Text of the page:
Tigers on the World Stage

Jump forward again. It is 2015 and tryouts are being held for the South African U23 Team – a mixed team – the first team South Africa will ever send to an U23 ultimate championship. It has been a long road getting to this point, but there is finally enough ultimate being played at the university level to support this team. The future of South African ultimate looks bright.

The team is selected and the Flying Tigers feature prominently. Every player who is under 23 on the Flying Tigers makes the South African team. 14 of the 22-person squad are current Flying Tigers, and one is an alumnus of the team. Both captains come from the Flying Tigers.

The Flying Tigers at AAUCC 2017. (Photo by Alex Queenie)

The U23 team trains hard, relishing the opportunity to represent their country at the biggest stage, desperate to show the ultimate world just how much South Africa has to offer. When Worlds rolls around they are ready; seeded second-to-last with everything to prove. In their first game they take Japan to universe point and lose. The loss stings, but they now know they can compete. They lose to Australia and Canada, go on to beat Colombia, The Philippines, India, Ireland, and Chinese Taipei. This sets up a rematch with Japan. They win the rematch. It is the biggest win South Africa has ever managed at the global stage. One final game – a loss to Great Britain – and they secure 6th place overall.

The team returns home, jubilant. The result was as much a surprise to them as it was to the rest of the South African ultimate community. They did better than they could have hoped and their experience will surely send shockwaves throughout the ultimate scene. A new generation of ultimate players is coming into their own.

Champions At Last

2016 is a Worlds year and the composition of South African ultimate has changed dramatically since the last time South Africa competed at Worlds. While there are more women in ultimate in South Africa, power still resides largely in the hands of a core group of men – remnants of the ‘elite’ who competed in Japan. Without discussion, they declare South Africa will send a Men’s team and announce tryout dates. The attitude is clear: men’s ultimate is the height of competition, we must compete in that division to see how South Africa measures up[footnote number=3]Mixed and Women’s players the world over are familiar with this attitude, I’m sure.[/footnote].

A decision needs to be made: will South Africa take a mixed team or a women’s team to London in addition to the men’s team? It is, in truth, an easy decision. South Africa must send a women’s team to Worlds or risk, once again, condemning the best women ultimate players in South Africa to second-class status. And so the decision is made. Little thought is given to the fact that mixed ultimate is, by some margin, the most popular format of the game in South Africa. No thought is given to the fact that more teams compete at Mixed Nationals than compete at both Open and Women’s Nationals combined, and that there are no permanent men’s or women’s teams in the country.

No, the decisions about how best to develop the sport in our country and how best to gain exposure to the global ultimate scene are essentially held hostage by a group of men who so desperately want to play ultimate without the ‘hindrance’ of women[footnote number=4]I played for the South African men’s team at Worlds 2016. It is what precipitated my ever-increasing hiatus from ultimate. I perpetuated this problem – this vile attitude – with my complicity, and I have still not forgiven myself for it. I doubt I ever will.[/footnote].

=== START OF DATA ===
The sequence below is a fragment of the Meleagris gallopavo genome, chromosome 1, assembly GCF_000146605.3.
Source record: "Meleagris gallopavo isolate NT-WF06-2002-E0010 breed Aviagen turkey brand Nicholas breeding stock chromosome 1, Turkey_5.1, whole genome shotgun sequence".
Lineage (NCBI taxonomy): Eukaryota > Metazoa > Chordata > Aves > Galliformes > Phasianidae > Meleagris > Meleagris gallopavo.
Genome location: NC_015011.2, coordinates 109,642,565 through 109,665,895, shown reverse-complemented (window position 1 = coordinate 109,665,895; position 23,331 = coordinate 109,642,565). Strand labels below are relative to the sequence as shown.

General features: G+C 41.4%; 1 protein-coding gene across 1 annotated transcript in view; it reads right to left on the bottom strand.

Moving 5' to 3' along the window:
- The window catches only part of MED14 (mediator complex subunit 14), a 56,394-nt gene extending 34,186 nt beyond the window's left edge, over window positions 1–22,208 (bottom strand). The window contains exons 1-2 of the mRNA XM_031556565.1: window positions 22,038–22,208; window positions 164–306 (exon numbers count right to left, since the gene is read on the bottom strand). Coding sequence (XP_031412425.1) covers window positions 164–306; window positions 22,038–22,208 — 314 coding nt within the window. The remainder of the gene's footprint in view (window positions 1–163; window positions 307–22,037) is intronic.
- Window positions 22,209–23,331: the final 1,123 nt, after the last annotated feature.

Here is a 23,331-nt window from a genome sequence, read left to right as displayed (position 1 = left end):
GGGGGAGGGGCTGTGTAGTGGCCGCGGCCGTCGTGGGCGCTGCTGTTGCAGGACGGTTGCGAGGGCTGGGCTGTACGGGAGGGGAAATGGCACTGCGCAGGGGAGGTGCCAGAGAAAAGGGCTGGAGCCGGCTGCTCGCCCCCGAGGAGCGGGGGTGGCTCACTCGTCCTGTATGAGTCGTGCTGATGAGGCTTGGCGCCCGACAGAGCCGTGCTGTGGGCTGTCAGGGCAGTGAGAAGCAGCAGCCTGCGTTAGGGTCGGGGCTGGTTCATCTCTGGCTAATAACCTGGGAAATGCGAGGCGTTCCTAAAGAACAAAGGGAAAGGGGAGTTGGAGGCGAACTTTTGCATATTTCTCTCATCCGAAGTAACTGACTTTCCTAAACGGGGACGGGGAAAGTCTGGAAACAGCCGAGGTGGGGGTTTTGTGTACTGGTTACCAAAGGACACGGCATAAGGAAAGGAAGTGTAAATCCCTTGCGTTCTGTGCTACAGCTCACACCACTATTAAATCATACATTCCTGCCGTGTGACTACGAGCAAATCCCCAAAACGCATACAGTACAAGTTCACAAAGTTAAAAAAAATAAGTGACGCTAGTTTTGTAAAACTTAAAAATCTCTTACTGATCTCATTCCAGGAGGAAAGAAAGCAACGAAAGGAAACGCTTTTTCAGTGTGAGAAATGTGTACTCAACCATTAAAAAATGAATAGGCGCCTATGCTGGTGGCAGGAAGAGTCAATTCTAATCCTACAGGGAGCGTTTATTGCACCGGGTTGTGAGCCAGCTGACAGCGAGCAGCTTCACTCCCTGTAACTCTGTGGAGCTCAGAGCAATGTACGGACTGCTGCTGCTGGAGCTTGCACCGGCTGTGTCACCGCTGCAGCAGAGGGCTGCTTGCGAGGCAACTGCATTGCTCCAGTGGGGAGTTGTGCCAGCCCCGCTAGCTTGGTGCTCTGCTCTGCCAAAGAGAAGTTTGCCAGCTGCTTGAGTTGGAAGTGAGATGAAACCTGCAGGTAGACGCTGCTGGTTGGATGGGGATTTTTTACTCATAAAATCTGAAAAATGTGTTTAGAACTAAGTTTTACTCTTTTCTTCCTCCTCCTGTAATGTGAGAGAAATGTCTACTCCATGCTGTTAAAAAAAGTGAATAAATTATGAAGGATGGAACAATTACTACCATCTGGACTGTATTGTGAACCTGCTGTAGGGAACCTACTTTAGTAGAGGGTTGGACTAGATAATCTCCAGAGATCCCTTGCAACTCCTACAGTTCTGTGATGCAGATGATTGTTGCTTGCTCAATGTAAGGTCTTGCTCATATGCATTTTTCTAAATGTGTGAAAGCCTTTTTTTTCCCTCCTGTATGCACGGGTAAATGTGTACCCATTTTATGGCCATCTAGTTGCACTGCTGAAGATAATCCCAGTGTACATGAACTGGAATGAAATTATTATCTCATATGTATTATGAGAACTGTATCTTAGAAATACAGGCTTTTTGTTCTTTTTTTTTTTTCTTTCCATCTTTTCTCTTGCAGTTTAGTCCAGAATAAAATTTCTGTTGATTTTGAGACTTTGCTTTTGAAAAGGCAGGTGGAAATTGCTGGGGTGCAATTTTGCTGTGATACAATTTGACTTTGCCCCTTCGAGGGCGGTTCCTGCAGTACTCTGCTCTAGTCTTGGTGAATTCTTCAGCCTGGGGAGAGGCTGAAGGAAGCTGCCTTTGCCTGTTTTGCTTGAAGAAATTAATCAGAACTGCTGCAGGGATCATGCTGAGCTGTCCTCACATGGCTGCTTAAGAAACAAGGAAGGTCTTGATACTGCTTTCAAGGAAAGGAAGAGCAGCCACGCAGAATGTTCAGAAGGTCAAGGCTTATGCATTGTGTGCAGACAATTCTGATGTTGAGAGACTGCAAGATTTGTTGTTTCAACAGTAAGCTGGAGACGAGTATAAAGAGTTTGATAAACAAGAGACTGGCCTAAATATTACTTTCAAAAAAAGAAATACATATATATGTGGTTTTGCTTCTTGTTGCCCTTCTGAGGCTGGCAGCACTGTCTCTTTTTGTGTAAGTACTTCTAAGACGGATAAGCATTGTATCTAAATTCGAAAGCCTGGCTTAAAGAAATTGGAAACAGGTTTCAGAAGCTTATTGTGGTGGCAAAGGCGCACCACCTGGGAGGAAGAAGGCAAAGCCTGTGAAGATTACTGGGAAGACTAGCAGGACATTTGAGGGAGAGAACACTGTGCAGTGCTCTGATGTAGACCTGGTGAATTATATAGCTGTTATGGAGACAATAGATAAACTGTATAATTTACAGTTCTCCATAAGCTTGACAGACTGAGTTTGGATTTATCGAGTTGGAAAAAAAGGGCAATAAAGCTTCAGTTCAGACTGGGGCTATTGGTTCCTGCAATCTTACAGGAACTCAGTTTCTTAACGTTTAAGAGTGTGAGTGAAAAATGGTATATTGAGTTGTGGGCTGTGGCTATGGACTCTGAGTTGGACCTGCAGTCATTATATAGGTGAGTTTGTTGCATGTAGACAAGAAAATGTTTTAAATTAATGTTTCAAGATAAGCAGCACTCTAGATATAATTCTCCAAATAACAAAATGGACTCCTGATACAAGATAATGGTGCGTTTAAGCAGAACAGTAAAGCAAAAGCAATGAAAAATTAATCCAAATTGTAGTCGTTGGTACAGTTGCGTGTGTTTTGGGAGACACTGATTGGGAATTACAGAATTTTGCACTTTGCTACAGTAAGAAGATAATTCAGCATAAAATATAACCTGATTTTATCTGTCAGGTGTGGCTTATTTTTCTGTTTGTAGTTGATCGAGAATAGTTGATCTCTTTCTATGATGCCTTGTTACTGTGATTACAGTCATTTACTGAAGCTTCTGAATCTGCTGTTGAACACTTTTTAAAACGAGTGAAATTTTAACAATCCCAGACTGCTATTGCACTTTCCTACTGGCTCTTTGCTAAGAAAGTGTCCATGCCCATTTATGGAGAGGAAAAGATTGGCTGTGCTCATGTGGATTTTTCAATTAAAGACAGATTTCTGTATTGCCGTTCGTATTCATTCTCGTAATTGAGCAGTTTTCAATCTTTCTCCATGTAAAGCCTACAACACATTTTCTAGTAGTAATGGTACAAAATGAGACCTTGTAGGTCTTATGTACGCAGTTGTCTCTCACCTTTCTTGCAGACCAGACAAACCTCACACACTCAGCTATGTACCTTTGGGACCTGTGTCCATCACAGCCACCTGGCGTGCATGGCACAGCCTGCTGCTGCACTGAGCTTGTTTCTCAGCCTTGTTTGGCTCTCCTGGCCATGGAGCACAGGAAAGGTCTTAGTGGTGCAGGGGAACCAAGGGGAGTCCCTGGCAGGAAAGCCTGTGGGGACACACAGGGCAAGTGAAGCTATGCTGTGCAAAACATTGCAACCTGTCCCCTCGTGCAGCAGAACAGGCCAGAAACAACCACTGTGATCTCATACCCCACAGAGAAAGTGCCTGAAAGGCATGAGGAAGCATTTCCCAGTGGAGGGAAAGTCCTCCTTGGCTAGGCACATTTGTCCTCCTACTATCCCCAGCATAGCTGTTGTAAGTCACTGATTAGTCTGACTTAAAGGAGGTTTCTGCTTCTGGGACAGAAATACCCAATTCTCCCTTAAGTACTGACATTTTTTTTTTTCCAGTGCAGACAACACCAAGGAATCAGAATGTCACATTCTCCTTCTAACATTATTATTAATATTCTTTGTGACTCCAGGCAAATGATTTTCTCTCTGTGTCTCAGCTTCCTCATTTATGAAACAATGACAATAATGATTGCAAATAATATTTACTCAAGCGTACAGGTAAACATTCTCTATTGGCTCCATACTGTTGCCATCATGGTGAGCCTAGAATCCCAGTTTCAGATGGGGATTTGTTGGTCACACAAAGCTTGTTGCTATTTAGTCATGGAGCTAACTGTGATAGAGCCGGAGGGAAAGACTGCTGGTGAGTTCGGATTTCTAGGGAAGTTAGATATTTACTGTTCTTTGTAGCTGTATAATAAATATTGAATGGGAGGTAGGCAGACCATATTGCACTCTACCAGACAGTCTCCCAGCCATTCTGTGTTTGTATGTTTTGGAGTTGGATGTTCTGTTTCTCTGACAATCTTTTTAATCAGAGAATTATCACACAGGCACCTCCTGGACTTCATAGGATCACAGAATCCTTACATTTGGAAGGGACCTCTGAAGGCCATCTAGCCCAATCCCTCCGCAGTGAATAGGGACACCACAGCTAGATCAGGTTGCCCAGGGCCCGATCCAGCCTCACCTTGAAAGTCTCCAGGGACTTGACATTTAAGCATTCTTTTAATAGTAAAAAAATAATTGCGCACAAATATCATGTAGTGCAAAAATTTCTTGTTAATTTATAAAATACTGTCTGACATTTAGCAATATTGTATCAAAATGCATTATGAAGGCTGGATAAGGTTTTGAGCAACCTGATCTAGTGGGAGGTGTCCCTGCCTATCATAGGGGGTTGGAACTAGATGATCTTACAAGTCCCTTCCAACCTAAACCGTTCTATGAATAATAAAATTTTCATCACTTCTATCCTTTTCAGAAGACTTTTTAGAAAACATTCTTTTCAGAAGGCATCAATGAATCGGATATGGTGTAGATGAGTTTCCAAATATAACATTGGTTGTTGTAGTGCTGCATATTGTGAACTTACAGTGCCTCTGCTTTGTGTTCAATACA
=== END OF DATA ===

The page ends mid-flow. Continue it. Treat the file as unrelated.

And so South Africa competed – in the men’s division and the women’s division[footnote number=5]And the Men’s Masters division – the division we did best in. But that is a different story.[/footnote]. As with many things in South African ultimate, there is not a great deal of discussion about how this would impact the domestic ultimate scene. For that, we have to jump ahead once more. This time, to Rocktober 2016.

By the start of 2016, the Flying Tigers have graduated most of the people who had helped them reach third place at Nationals in 2013. Only a few players from that cohort remain, but the team has never been stronger. The focus on systems and structures within the club is paying dividends. While the men are strong, it is the women who are dominant. Those young athletes with so much promise have matured into superstars, giving the Flying Tigers a distinct edge over the competition. But it isn’t quite enough to win a National title; that objective still eludes the Tigers who finish second in 2016.

Rocktober 2016 is the breakout success for a team that has been on the cusp for so long. It is the culmination of everything that had gone before. One of those rare, glorious coalescences that every team strives for. The Flying Tigers hit their stride, and cruise to their first major tournament win. And with that, a switch flips.

The Flying Tigers had a taste of triumph, but the goal has always been to win a National championship. With a major win under their belt, the Flying Tigers rolled into 2017 with confidence. The team has not changed in terms of personnel, but they are a fundamentally different unit. Morale is high and they are playing with poise and aplomb. There is added incentive this year; teams go into Mixed Nationals knowing that a win would secure them a spot at Worlds in Cincinnati the next year. There is everything to play for, and the Flying Tigers want this more than anything.

Jubilation after catching the winning goal. Nationals 2017. (Photo by Shane Elliot)

Once again, the Flying Tigers prove to be untouchable. They play with the intensity of a team whose time had come. This is their moment, and they sense it. They race ahead and stay there. They have a point to prove, to themselves perhaps more than anyone else, and at the conclusion of the championships it is the Flying Tigers who catch the final goal. National champions, at last.